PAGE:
The Devil is a Woman

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USA, 1935

Director: Josef von Sternberg

Production: Paramount Pictures; black and white, 35mm; running time: 80 minutes, some sources list 82 minutes. Released 1935. Filmed in Paramount studios.

Screenplay: Josef von Sternberg, adapted by John Dos Passos and S. K. Winston, from the novel The Woman and the Puppet by Pierre Louys; photography: Josef von Sternberg and Lucien Ballard; production designer: Hans Dreier; music and lyrics: Ralph Rainger and Leo Robin.

Cast: Marlene Dietrich (Concha Perez); Cesar Romero (Antonio Galvan); Lionel Atwill (Don Pasqual); Edward Everett Horton (Don Paquito); Alison Skipworth (Señora Perez); Don Alvarado (Morenito); Morgan Wallace (Dr. Mendez); Tempe Pigott (Tuerta); Jil Dennett (Maria); Lawrence Grant (Conductor).



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* * *

The Devil Is a Woman is the final film starring Marlene Dietrich made by director Josef von Sternberg. The identifying characteristics of the von Sternberg/Dietrich collaboration, including the ambiguity, often difficult for viewers to accept, are evident here. The Devil Is a Woman is a perfect culmination to an enigmatic relationship and a breathtaking series of visually stunning films.

Based on Pierre Louys's novel, The Woman and the Puppet, the film is a quintessential example of the von Sternberg filmed universe. To follow the story is to travel through a narrative labyrinth, following the many changes of mood, mind, character and costume of the central character, Concha (Dietrich), the devilish woman of the title. The contradictory Concha is all surface and no depth, a beautiful, fickle, unpredictable woman, or at least that is how she is presented as Don Pasqual (Lionel Atwill) tells Antonio (Cesar Romero) about her. Concha exists at the center of the film, and von Sternberg favors the audience with as few fulfilled expectations and explanations as she has favored her lovers. At the end, Concha (through von Sternberg) has demonstrated the same cruel control over viewers as she has over her lovers, leaving an audience with nothing to grasp, much less to embrace or understand.

The Devil Is a Woman defines the von Sternberg approach to cinema, which is unique. As a film artist, he defies the conceptions most have about what film is or what it can or should do. He seldom develops a logical narrative pattern, with ordinary character motivations. On the contrary, a von Sternberg character frequently makes an abrupt shift that, in literary terms, is unexpected and unjustified. "I changed my mind," Concha offers as an explanation when she turns back across the border to rejoin her rejected former lover. This arbitrary change of mind is the essence of the von Sternberg film, which forces viewers to realize that the act of seeing is itself the truest meaning of the film. By removing conventional forms of dramatic tension, character development and plot motivation, he asks viewers to accept the things that usually supplement a film story as if they were the story themselves. In never fully explaining Concha, he seduces viewers into observing her more and more closely.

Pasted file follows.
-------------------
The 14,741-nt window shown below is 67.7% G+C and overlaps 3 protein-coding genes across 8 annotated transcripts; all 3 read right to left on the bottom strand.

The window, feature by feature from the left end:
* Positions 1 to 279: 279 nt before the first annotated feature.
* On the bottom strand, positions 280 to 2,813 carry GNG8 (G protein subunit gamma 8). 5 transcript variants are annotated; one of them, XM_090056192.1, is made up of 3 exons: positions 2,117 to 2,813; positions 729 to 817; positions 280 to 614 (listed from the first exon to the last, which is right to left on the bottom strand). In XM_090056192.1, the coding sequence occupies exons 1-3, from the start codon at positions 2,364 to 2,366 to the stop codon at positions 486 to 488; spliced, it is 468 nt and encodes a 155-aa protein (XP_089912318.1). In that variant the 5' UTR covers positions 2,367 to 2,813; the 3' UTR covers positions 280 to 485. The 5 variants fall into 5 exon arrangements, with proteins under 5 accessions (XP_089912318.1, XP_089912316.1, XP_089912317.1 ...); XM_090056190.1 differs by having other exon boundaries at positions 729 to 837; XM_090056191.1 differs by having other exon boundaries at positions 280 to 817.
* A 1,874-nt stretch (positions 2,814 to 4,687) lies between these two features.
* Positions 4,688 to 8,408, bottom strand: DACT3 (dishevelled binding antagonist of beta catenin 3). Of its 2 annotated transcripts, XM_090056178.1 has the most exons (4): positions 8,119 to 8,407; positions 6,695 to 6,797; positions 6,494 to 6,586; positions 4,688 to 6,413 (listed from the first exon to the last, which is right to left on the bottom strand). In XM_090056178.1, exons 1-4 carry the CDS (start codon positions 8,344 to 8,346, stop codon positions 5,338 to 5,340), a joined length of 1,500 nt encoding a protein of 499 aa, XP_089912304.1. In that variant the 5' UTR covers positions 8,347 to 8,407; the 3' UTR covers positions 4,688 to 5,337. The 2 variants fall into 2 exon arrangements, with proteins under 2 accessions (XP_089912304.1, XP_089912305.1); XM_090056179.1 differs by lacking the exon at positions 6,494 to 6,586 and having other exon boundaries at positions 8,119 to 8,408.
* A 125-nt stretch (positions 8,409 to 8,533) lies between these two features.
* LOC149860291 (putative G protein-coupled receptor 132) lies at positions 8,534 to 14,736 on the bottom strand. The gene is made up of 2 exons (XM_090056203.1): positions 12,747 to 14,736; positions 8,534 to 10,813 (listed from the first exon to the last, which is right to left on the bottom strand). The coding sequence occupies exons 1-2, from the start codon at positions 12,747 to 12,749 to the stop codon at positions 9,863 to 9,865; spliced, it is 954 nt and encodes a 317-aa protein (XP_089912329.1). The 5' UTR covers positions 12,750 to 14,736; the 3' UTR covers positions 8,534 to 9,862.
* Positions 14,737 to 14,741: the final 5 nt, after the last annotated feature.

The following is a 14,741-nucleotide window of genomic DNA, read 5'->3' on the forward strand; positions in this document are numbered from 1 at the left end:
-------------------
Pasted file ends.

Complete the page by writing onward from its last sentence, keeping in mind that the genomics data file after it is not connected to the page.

The Devil Is a Woman presents an illusionary world, filled with irony, mockery, androgyny, and a certain amount of implied decadence. As is true of all his films with Dietrich, it is somewhat of a von Sternberg autobiography, with Atwill, a von Sternberg look-alike, playing the character who is toyed with by Concha. The relationship of these two characters is a complicated interplay of master and victim, puppet and manipulator, with no clear indication of which is truly the master and which the puppet.

With The Devil Is a Woman, von Sternberg worked against the tradition of Hollywood in the 1930s, in that he reduced narrative tension to a state in which very little seemed to be happening. "The best source for a story," he said, "is an anecdote." Although The Devil Is a Woman is based on a famous novel, von Sternberg liked trivial plots, and never took up great social or political themes. This led to an inevitable rejection of von Sternberg by both critics and audiences, and The Devil Is a Woman was a failure. Seen today, it is a stunning example of pictorial beauty. The use of light and shadow in intricate interplay, the long takes connected by luxuriously slow dissolves, the ironic music, the elegant compositions, and the complicated, layered images make it the work of a major visual artist.

—Jeanine Basinger

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The Devil is a Woman

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The Devil is a Woman